Adam Wilson

Adam Wilson

This email address is being protected from spambots. You need JavaScript enabled to view it.

Biographie

I am currently Maître de conférences (Assistant Professor) in the Department of Applied Foreign Languages (LEA) at the Université de Lorraine (Metz) in France and affiliated to the IDEA (EA 2338) research centre. My research focuses on linguistic practices in “new” sociolinguistic contexts linked to different forms of globalised mobility, and especially that of tourism. I use a critical ethnographic approach, with a particular focus on social interaction, in an effort to explore how language contributes to wider social phenomena and how these phenomena have an influence on linguistic form and usage.

Projets de recherche
 
Chroniques
 
  • Sociolinguistic Dynamics of Globalisation: The Case of the Tourist Office of Marseille

     

    ,

    Marseille has long suffered from a reputation as a dirty, dangerous and poverty-stricken city. Over the past 20 years or so, the city authorities have invested heavily in a multitude of projects aimed at transforming this image. Among these has been an attempt to position Marseille as an urban tourist destination. In recent years, this strategy has begun to bear fruit and international tourism arrivals have increased significantly.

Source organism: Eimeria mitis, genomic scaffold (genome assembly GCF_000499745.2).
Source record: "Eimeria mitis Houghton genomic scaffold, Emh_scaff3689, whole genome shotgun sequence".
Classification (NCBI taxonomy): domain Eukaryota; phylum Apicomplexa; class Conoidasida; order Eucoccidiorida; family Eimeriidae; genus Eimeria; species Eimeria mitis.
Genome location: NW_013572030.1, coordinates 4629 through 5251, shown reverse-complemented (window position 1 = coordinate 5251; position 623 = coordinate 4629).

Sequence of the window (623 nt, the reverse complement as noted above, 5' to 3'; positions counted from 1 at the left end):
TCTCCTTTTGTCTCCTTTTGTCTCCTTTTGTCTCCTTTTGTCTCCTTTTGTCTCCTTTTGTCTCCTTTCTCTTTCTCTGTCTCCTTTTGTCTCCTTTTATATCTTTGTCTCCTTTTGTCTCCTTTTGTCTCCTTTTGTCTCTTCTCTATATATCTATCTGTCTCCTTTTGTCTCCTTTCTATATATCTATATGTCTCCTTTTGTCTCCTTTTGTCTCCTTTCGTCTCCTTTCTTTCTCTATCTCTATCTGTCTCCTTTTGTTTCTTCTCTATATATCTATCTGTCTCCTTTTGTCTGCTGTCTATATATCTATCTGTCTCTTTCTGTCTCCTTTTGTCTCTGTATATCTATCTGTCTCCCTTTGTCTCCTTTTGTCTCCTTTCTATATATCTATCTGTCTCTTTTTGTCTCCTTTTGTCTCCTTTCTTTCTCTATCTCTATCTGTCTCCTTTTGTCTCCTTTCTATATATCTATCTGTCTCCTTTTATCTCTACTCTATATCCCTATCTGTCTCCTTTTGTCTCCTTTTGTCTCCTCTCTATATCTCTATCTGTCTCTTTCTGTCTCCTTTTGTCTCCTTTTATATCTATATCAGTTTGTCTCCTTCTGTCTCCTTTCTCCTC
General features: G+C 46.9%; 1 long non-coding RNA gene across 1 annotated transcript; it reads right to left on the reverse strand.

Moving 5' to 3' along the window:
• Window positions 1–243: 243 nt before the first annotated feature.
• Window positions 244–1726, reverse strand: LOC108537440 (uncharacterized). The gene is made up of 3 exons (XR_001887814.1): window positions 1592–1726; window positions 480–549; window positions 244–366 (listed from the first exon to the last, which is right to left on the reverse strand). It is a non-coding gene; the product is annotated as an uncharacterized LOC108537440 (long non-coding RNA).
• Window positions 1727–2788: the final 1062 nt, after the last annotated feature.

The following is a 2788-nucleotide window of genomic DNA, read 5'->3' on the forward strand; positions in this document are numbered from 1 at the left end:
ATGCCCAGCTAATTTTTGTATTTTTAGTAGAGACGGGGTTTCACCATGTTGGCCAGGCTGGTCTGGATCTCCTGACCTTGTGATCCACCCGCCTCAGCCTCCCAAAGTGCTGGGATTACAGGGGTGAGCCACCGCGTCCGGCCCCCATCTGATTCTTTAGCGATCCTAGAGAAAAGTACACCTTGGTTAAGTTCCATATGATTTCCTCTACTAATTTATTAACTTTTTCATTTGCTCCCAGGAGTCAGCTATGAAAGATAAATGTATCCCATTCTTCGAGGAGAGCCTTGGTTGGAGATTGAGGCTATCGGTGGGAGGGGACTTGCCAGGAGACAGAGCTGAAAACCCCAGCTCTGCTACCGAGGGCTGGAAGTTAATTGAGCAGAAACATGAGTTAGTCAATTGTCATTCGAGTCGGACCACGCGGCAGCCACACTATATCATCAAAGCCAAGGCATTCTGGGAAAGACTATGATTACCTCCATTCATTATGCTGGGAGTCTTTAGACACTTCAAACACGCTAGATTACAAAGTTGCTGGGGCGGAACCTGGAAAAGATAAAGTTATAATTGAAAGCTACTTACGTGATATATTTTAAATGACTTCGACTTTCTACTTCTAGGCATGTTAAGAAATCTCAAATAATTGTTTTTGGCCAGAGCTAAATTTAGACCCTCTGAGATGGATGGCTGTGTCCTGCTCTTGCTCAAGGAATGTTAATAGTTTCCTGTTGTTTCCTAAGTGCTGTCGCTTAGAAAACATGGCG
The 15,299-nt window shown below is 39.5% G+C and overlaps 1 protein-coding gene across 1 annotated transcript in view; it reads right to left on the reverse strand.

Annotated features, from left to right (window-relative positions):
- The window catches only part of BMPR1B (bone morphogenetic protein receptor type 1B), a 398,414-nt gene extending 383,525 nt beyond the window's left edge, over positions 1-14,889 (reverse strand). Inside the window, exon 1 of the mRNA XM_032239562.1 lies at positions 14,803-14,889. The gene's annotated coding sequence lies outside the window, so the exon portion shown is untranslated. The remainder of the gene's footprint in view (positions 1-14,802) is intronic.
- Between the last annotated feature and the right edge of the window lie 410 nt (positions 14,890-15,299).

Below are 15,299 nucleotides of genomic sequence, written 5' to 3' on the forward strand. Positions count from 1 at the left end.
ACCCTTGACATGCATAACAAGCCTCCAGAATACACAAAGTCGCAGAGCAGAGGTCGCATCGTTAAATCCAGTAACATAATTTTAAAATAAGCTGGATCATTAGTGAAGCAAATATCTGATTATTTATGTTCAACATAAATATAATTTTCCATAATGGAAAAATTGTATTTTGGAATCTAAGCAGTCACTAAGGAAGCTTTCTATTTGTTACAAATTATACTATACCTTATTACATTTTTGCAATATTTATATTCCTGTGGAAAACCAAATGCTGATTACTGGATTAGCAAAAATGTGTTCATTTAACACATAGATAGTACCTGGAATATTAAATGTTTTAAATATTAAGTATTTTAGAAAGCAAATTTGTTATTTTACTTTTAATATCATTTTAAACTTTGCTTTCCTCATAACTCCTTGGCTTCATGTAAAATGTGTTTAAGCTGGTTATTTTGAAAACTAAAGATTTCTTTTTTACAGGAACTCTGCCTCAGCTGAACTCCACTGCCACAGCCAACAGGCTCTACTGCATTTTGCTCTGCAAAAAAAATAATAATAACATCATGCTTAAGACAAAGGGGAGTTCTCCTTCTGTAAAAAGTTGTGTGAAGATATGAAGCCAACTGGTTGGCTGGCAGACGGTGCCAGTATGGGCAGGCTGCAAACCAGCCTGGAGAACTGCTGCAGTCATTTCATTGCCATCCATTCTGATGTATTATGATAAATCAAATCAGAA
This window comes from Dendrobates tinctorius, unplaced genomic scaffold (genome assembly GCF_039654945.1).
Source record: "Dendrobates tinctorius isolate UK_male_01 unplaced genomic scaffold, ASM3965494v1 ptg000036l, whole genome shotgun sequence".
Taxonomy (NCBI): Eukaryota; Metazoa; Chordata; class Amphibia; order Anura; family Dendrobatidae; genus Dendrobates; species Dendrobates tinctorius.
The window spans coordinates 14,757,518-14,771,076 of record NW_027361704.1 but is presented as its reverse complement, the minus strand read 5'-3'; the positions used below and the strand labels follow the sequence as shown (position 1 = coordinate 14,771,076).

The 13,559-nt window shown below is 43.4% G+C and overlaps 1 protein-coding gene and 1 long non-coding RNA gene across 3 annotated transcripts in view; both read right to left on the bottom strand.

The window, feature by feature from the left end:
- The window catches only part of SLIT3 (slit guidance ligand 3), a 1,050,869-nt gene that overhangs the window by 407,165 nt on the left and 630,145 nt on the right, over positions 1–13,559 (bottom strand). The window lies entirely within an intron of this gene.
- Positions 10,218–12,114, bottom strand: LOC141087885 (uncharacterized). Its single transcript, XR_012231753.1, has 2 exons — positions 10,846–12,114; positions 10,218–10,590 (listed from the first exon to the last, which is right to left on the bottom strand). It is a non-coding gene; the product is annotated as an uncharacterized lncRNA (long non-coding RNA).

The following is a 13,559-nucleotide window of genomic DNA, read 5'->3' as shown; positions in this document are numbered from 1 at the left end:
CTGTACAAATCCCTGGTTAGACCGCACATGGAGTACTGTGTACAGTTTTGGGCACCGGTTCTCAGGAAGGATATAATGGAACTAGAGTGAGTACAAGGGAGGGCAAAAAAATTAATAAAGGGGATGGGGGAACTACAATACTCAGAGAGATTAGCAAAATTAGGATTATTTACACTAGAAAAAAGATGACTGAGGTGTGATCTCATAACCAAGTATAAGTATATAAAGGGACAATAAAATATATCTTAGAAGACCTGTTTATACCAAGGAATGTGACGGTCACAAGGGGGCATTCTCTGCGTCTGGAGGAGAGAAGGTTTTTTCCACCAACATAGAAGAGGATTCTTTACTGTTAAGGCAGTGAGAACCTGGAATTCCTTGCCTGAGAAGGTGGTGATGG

My PhD project aimed to explore how the recent globalised mobility flows influenced the sociolinguistic dynamics of Marseille and how these were linked to the wider social dynamics of the city’s transformation. In order to do so, I undertook a long-term ethnographic fieldwork project in the city’s main tourism institution: the Marseille Tourist Office and Convention bureau.

    I focused on the ways in which the development of tourism in the Marseille contributed to reconfiguring the city’s linguistic marketplace and it was shown how a small number of global languages that played a key role in accommodating tourists accrued significant value. This was demonstrated to have a variety of wider social repercussions and notably in terms of limiting access to employment in Marseille’s tourist sector to speakers of the valued languages. In conclusion, I suggested that the recent shifts in Marseille’s sociolinguistic dynamics seemed to benefit only a small percentage of the local population, thus constituting a manifestation of the inequality linked to wider globalisation processes.